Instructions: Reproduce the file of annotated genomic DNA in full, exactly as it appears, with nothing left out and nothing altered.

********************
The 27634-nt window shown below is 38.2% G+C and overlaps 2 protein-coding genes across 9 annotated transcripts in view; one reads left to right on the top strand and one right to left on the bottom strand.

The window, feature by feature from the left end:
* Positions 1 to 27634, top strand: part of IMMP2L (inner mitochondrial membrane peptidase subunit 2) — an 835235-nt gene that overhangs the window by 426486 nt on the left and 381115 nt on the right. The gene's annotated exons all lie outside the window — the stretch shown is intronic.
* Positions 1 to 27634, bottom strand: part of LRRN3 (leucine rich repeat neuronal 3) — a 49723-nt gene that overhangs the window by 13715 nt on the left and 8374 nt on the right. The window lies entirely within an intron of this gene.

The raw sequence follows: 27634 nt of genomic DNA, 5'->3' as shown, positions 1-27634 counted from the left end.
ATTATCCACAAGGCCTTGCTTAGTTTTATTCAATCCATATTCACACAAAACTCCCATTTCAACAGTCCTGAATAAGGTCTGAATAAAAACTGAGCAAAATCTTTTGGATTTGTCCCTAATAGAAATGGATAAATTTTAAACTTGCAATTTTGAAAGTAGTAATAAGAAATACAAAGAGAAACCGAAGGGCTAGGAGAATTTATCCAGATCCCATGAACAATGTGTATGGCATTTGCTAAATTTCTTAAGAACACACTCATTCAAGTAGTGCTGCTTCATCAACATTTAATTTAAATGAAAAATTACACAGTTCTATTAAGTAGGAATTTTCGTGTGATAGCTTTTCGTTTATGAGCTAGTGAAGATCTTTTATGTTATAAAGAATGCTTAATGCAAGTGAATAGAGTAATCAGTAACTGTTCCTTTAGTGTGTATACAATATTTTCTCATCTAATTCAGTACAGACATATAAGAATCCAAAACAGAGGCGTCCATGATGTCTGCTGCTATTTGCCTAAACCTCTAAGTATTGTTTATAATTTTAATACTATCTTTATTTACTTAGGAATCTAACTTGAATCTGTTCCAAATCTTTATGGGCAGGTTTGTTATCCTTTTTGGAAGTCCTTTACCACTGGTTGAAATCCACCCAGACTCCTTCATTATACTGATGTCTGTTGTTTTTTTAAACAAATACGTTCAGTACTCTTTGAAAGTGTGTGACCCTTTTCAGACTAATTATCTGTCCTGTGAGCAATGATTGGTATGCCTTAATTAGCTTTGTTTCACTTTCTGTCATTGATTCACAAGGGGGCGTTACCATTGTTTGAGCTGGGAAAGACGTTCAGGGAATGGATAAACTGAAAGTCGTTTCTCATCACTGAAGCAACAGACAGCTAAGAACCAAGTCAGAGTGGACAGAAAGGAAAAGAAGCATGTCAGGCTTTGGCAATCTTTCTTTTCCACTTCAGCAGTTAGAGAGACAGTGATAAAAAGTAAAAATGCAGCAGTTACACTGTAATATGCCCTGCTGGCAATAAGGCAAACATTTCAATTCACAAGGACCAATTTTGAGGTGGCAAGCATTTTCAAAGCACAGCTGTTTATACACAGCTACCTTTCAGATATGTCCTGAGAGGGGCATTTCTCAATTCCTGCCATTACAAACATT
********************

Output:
The 27634-nt window shown below is 38.2% G+C and overlaps 2 protein-coding genes across 9 annotated transcripts in view; one reads left to right on the top strand and one right to left on the bottom strand.

The window, feature by feature from the left end:
* Positions 1 to 27634, top strand: part of IMMP2L (inner mitochondrial membrane peptidase subunit 2) — an 835235-nt gene that overhangs the window by 426486 nt on the left and 381115 nt on the right. The gene's annotated exons all lie outside the window — the stretch shown is intronic.
* Positions 1 to 27634, bottom strand: part of LRRN3 (leucine rich repeat neuronal 3) — a 49723-nt gene that overhangs the window by 13715 nt on the left and 8374 nt on the right. The window lies entirely within an intron of this gene.

The raw sequence follows: 27634 nt of genomic DNA, 5'->3' as shown, positions 1-27634 counted from the left end.
ATTATCCACAAGGCCTTGCTTAGTTTTATTCAATCCATATTCACACAAAACTCCCATTTCAACAGTCCTGAATAAGGTCTGAATAAAAACTGAGCAAAATCTTTTGGATTTGTCCCTAATAGAAATGGATAAATTTTAAACTTGCAATTTTGAAAGTAGTAATAAGAAATACAAAGAGAAACCGAAGGGCTAGGAGAATTTATCCAGATCCCATGAACAATGTGTATGGCATTTGCTAAATTTCTTAAGAACACACTCATTCAAGTAGTGCTGCTTCATCAACATTTAATTTAAATGAAAAATTACACAGTTCTATTAAGTAGGAATTTTCGTGTGATAGCTTTTCGTTTATGAGCTAGTGAAGATCTTTTATGTTATAAAGAATGCTTAATGCAAGTGAATAGAGTAATCAGTAACTGTTCCTTTAGTGTGTATACAATATTTTCTCATCTAATTCAGTACAGACATATAAGAATCCAAAACAGAGGCGTCCATGATGTCTGCTGCTATTTGCCTAAACCTCTAAGTATTGTTTATAATTTTAATACTATCTTTATTTACTTAGGAATCTAACTTGAATCTGTTCCAAATCTTTATGGGCAGGTTTGTTATCCTTTTTGGAAGTCCTTTACCACTGGTTGAAATCCACCCAGACTCCTTCATTATACTGATGTCTGTTGTTTTTTTAAACAAATACGTTCAGTACTCTTTGAAAGTGTGTGACCCTTTTCAGACTAATTATCTGTCCTGTGAGCAATGATTGGTATGCCTTAATTAGCTTTGTTTCACTTTCTGTCATTGATTCACAAGGGGGCGTTACCATTGTTTGAGCTGGGAAAGACGTTCAGGGAATGGATAAACTGAAAGTCGTTTCTCATCACTGAAGCAACAGACAGCTAAGAACCAAGTCAGAGTGGACAGAAAGGAAAAGAAGCATGTCAGGCTTTGGCAATCTTTCTTTTCCACTTCAGCAGTTAGAGAGACAGTGATAAAAAGTAAAAATGCAGCAGTTACACTGTAATATGCCCTGCTGGCAATAAGGCAAACATTTCAATTCACAAGGACCAATTTTGAGGTGGCAAGCATTTTCAAAGCACAGCTGTTTATACACAGCTACCTTTCAGATATGTCCTGAGAGGGGCATTTCTCAATTCCTGCCATTACAAACATT